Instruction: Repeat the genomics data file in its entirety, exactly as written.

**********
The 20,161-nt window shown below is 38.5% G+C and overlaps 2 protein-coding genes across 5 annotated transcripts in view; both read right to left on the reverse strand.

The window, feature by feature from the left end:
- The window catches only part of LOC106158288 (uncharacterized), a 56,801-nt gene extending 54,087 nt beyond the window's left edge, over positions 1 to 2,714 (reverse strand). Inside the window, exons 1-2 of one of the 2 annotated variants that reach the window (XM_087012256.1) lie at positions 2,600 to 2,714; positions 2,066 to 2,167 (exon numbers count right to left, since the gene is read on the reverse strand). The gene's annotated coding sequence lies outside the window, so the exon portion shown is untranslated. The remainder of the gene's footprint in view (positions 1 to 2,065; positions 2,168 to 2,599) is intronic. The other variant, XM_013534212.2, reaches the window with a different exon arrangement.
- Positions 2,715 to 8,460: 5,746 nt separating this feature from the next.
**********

The 20,161-nt window shown below is 38.5% G+C and overlaps 2 protein-coding genes across 5 annotated transcripts in view; both read right to left on the reverse strand.

The window, feature by feature from the left end:
- The window catches only part of LOC106158288 (uncharacterized), a 56,801-nt gene extending 54,087 nt beyond the window's left edge, over positions 1 to 2,714 (reverse strand). Inside the window, exons 1-2 of one of the 2 annotated variants that reach the window (XM_087012256.1) lie at positions 2,600 to 2,714; positions 2,066 to 2,167 (exon numbers count right to left, since the gene is read on the reverse strand). The gene's annotated coding sequence lies outside the window, so the exon portion shown is untranslated. The remainder of the gene's footprint in view (positions 1 to 2,065; positions 2,168 to 2,599) is intronic. The other variant, XM_013534212.2, reaches the window with a different exon arrangement.
- Positions 2,715 to 8,460: 5,746 nt separating this feature from the next.